Zebra EM220II: 2-Inch Mobile Receipt Printers Product Review


By Mike Monocello, editor-in-chief, Business Solutions magazine
Follow Me On Twitter @monocello

Zebra EM220II

Testing by Greg Nelson, VP and CTO, Gware POS (formally Genesis-POS)

A VAR evaluates four 2-inch mobile receipt printers and shares the pros and cons of each.

Mobility in the worlds of retail and hospitality is one of the hottest topics. There’s also a lot of hype, confusion, and speculation. In an attempt to provide clarity on just one aspect of a mobile POS solution, we decided to review 2-inch mobile receipt printers. We once again teamed up with Greg Nelson, VP and CTO of GwarePOS (formally Genesis-POS). As our starting point, we utilized our most current Best Channel Vendors survey results, re-sorting the data to determine which manufacturers had the highest product-related scores in the survey. As a result, we had a field of about 10 manufacturers with scores we felt were high enough for consideration. As with our previous 4-inch mobile label printer review, we found some vendors didn’t offer the type of printer we were testing. Others had products that fit but openly told us that they didn’t think they’d fare well in the review, or certain aspects of the review, because their products were outdated. So, if you’re wondering why your manufacturer of choice isn’t included in the review, it’s not because we didn’t ask. In the end, we received units from Citizen, Epson, Star Micronics, and Zebra. Once the units began arriving, Nelson began his testing.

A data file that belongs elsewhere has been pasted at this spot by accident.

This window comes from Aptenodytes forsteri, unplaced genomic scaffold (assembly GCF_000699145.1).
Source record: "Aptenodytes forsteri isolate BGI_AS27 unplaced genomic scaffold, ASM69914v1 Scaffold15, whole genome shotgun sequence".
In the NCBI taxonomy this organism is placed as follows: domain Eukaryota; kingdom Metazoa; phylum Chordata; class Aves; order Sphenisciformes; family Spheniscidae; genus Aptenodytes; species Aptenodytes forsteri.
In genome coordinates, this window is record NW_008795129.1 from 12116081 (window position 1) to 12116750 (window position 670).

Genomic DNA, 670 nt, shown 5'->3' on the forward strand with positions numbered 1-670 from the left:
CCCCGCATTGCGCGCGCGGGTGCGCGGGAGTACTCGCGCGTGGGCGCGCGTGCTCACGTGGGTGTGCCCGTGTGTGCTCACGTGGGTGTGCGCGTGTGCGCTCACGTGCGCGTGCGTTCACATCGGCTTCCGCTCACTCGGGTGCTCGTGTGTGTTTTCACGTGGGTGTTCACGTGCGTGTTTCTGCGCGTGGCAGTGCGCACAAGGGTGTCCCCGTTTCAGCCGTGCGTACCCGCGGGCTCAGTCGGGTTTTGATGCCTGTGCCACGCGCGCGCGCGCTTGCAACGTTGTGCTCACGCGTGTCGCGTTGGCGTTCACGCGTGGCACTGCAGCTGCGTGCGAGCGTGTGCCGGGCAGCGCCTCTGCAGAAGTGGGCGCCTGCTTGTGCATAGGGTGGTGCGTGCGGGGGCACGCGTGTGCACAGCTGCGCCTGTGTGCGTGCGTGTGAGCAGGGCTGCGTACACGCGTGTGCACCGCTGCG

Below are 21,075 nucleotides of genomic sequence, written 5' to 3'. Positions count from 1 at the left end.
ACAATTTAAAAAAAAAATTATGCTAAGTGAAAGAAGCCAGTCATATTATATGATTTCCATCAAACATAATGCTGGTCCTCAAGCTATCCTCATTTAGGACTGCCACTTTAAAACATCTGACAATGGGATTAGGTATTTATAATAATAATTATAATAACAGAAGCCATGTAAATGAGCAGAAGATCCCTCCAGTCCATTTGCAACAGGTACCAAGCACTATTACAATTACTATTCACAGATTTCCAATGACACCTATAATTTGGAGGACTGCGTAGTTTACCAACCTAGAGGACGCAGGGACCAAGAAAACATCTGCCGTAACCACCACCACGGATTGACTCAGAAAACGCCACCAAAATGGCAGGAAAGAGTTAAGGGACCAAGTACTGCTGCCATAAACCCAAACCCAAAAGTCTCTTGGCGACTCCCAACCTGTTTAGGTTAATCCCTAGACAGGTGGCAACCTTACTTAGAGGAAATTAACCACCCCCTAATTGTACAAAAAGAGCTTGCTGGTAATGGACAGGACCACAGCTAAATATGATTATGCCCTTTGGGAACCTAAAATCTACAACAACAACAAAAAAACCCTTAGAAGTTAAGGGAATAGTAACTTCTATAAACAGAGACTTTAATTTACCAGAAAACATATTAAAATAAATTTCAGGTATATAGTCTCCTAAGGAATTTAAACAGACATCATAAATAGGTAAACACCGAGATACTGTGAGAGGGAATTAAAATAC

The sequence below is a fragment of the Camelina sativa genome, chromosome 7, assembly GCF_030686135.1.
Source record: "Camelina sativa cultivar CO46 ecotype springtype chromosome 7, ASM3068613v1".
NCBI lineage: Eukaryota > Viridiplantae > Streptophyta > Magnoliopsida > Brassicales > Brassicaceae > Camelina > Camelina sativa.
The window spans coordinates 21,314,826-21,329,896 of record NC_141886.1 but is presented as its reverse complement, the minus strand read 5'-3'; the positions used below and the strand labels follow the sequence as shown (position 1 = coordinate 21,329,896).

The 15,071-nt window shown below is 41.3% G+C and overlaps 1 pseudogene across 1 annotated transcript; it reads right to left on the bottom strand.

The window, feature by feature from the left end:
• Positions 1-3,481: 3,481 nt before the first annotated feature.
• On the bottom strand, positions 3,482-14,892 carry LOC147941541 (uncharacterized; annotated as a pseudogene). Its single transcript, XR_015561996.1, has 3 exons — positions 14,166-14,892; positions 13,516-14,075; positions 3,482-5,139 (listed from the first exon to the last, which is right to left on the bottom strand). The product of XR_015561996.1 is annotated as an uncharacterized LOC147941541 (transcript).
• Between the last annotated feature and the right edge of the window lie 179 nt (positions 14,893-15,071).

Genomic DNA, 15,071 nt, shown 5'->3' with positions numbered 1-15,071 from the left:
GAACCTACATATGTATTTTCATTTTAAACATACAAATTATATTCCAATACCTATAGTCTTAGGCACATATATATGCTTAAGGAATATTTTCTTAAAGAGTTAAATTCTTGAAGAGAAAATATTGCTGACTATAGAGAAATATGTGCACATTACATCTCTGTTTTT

Zebra Logo

Setup and Configuration

The first thing we wanted to test was ease of setup. Back in May when we did our mobile label printer test, we expected setup to be a breeze. We were dismayed to discover that getting those printers configured on the tester’s wireless LAN was more than challenging. Therefore, I was eager to see how the receipt printer manufacturers compared.

Thankfully, Nelson found the units relatively easy to set up. Like every other unit tested, the Zebra EM220II require software to be installed on a PC. Unlike every other unit tested, the Zebra unit requires a special USB cable. Once the software was installed and the printers connected to the PC, Nelson was able to configure the printer’s network connectivity. Nelson struggled initially to get the Zebra unit connected to his wireless LAN. In fairness, at the time of testing, the Zebra printer was brand new. Nelson was able to get his connectivity issues resolved after a phone call with Zebra, and we were assured the issue would be addressed in time for mass availability.

Battery Life

Battery life is something else we wanted to test. It’s one thing for a manufacturer to promise that a printer will work over a full shift, but would our tests prove otherwise? Each unit tested used 7.4V batteries but differed when it came to amps. The Zebra EM220II came in at 1,200 mAh, second smallest in the roundup. It’s important to note that size doesn’t necessarily mean more run time.

Indeed, Nelson planned on running batteries completely down but discovered that after 15 minutes of continuous printing (something you wouldn’t see in a real-world application) batteries had only lost 7% of their power. Rather than continue draining batteries and making conclusions on an abnormal use case, Nelson agreed with the manufacturers’ statements that the printers could easily handle a full day of printing. However, Nelson did say that if the printers are going to be used in a high volume location, you may need to have a spare battery around toward end of shift. Of the printers tested, all batteries were easily accessed and swapped out.